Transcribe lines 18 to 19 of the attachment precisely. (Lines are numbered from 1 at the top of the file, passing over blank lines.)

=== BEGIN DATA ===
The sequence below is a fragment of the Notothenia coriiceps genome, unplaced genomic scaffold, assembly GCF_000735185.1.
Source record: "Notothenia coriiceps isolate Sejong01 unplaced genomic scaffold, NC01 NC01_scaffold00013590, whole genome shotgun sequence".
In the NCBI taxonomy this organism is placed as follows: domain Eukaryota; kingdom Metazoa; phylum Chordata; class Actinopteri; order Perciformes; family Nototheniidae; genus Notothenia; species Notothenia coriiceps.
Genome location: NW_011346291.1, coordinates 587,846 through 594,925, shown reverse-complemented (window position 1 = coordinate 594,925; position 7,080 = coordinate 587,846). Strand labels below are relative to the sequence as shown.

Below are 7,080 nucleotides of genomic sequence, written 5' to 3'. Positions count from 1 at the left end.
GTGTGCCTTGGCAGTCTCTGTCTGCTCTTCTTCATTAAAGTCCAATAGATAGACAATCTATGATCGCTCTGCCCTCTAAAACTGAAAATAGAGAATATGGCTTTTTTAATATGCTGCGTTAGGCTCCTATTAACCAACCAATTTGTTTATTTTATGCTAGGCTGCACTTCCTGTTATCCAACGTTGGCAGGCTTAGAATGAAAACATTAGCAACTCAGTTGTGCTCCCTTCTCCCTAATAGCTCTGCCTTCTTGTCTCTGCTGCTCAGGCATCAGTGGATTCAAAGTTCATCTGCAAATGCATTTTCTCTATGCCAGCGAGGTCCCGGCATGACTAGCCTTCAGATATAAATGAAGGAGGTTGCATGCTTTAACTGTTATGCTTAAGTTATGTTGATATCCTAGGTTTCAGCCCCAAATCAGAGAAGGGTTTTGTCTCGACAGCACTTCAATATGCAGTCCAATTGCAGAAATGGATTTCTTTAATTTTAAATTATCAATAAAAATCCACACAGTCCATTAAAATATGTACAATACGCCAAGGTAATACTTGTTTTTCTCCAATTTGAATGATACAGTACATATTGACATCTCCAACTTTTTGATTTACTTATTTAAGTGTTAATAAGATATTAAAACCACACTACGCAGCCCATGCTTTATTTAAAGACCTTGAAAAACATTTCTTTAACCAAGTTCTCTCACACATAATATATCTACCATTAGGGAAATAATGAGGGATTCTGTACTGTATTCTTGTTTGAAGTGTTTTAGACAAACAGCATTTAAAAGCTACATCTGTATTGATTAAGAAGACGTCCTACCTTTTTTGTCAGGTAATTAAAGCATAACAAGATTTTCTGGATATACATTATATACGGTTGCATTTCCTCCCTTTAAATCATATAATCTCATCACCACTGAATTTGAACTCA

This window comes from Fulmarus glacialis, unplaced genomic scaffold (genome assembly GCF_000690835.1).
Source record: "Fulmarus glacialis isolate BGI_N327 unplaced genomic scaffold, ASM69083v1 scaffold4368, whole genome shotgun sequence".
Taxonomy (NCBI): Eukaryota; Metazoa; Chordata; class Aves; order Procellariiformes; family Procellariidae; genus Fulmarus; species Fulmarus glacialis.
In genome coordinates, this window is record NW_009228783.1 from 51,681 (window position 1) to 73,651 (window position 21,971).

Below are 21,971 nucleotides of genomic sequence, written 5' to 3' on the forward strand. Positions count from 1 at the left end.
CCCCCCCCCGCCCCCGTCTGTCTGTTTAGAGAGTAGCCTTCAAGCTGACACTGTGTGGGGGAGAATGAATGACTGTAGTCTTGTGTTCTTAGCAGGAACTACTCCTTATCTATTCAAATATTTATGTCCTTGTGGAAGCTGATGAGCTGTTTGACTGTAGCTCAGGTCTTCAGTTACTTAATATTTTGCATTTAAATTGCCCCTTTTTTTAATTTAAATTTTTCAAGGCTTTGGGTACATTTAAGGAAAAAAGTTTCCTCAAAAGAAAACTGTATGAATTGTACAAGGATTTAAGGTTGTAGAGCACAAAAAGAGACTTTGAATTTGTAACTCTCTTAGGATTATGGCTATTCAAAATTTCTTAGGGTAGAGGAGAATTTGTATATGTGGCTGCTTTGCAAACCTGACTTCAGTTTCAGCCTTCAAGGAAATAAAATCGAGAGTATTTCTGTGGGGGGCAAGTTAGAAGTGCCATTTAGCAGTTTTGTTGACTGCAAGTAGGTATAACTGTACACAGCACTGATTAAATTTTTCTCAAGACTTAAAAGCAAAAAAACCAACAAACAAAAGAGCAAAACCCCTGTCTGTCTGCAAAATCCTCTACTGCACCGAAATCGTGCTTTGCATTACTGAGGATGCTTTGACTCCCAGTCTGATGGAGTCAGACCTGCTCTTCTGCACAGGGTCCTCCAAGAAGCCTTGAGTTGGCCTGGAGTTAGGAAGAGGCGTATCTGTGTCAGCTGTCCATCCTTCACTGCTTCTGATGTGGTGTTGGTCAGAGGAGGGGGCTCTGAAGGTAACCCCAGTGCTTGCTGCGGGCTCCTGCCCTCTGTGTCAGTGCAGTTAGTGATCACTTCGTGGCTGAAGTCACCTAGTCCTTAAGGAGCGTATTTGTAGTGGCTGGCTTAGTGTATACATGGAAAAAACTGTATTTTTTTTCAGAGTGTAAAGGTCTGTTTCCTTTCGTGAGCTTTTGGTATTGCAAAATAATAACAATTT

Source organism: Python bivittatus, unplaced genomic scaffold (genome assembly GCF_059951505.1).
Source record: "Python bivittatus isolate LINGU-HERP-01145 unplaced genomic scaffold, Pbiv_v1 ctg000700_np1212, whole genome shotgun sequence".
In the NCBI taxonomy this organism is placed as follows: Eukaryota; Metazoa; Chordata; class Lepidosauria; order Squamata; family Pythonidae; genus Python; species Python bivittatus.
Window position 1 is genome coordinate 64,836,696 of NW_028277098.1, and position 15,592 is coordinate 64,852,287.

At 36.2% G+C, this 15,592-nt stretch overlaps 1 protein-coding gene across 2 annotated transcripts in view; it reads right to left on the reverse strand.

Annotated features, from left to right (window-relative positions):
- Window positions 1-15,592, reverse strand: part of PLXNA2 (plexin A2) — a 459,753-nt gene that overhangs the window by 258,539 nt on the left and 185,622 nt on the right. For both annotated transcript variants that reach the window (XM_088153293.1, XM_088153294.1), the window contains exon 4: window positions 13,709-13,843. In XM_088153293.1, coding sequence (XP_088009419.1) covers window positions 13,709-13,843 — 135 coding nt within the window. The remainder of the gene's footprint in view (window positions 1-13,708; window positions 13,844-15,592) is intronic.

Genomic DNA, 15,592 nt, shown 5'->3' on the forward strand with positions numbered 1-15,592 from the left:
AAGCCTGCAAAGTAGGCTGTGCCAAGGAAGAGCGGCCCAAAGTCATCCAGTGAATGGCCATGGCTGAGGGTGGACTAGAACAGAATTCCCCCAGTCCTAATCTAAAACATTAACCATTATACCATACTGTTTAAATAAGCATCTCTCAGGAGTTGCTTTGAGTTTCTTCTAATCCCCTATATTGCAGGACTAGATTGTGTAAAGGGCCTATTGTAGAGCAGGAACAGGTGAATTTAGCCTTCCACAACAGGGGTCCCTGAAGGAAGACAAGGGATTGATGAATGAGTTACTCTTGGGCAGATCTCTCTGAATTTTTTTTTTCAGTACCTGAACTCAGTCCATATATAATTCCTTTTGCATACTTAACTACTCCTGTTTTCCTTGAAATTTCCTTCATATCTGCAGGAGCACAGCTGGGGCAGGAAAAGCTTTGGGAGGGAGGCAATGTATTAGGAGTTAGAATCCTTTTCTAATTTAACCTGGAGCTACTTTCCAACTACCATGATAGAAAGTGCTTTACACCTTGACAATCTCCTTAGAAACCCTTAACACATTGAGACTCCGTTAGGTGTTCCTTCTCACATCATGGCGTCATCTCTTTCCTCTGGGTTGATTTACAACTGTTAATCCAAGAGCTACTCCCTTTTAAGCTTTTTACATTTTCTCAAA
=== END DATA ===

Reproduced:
Annotated features, from left to right (window-relative positions):
- Window positions 1-15,592, reverse strand: part of PLXNA2 (plexin A2) — a 459,753-nt gene that overhangs the window by 258,539 nt on the left and 185,622 nt on the right. For both annotated transcript variants that reach the window (XM_088153293.1, XM_088153294.1), the window contains exon 4: window positions 13,709-13,843. In XM_088153293.1, coding sequence (XP_088009419.1) covers window positions 13,709-13,843 — 135 coding nt within the window. The remainder of the gene's footprint in view (window positions 1-13,708; window positions 13,844-15,592) is intronic.